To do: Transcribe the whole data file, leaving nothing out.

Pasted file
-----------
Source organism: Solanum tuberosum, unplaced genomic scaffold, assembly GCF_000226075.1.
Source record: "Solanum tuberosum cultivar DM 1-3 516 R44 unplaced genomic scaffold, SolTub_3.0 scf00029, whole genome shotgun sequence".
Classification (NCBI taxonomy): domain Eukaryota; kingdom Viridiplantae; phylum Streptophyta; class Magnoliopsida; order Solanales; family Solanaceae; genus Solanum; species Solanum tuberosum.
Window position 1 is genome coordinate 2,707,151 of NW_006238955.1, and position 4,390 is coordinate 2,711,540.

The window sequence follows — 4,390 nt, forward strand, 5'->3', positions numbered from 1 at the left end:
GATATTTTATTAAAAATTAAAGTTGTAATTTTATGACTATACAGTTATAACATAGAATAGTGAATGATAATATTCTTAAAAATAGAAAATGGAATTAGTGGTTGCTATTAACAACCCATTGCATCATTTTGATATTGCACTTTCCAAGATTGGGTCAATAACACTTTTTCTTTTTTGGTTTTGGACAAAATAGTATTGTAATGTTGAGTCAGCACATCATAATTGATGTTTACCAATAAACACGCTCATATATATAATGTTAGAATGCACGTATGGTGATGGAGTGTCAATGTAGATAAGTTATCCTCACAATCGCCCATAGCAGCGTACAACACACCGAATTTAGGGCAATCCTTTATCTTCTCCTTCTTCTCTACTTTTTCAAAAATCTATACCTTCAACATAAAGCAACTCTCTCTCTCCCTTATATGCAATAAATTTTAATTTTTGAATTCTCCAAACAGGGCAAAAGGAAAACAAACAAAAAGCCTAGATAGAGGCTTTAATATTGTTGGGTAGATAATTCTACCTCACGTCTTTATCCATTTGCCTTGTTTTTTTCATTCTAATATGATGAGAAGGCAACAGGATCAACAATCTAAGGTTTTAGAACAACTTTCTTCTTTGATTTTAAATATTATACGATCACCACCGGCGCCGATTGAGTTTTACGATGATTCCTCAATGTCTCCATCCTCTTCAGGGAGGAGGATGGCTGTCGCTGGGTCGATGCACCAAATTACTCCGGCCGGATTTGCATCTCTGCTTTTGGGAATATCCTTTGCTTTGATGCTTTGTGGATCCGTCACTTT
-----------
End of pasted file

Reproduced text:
Source organism: Solanum tuberosum, unplaced genomic scaffold, assembly GCF_000226075.1.
Source record: "Solanum tuberosum cultivar DM 1-3 516 R44 unplaced genomic scaffold, SolTub_3.0 scf00029, whole genome shotgun sequence".
Classification (NCBI taxonomy): domain Eukaryota; kingdom Viridiplantae; phylum Streptophyta; class Magnoliopsida; order Solanales; family Solanaceae; genus Solanum; species Solanum tuberosum.
Window position 1 is genome coordinate 2,707,151 of NW_006238955.1, and position 4,390 is coordinate 2,711,540.

The window sequence follows — 4,390 nt, forward strand, 5'->3', positions numbered from 1 at the left end:
GATATTTTATTAAAAATTAAAGTTGTAATTTTATGACTATACAGTTATAACATAGAATAGTGAATGATAATATTCTTAAAAATAGAAAATGGAATTAGTGGTTGCTATTAACAACCCATTGCATCATTTTGATATTGCACTTTCCAAGATTGGGTCAATAACACTTTTTCTTTTTTGGTTTTGGACAAAATAGTATTGTAATGTTGAGTCAGCACATCATAATTGATGTTTACCAATAAACACGCTCATATATATAATGTTAGAATGCACGTATGGTGATGGAGTGTCAATGTAGATAAGTTATCCTCACAATCGCCCATAGCAGCGTACAACACACCGAATTTAGGGCAATCCTTTATCTTCTCCTTCTTCTCTACTTTTTCAAAAATCTATACCTTCAACATAAAGCAACTCTCTCTCTCCCTTATATGCAATAAATTTTAATTTTTGAATTCTCCAAACAGGGCAAAAGGAAAACAAACAAAAAGCCTAGATAGAGGCTTTAATATTGTTGGGTAGATAATTCTACCTCACGTCTTTATCCATTTGCCTTGTTTTTTTCATTCTAATATGATGAGAAGGCAACAGGATCAACAATCTAAGGTTTTAGAACAACTTTCTTCTTTGATTTTAAATATTATACGATCACCACCGGCGCCGATTGAGTTTTACGATGATTCCTCAATGTCTCCATCCTCTTCAGGGAGGAGGATGGCTGTCGCTGGGTCGATGCACCAAATTACTCCGGCCGGATTTGCATCTCTGCTTTTGGGAATATCCTTTGCTTTGATGCTTTGTGGATCCGTCACTTT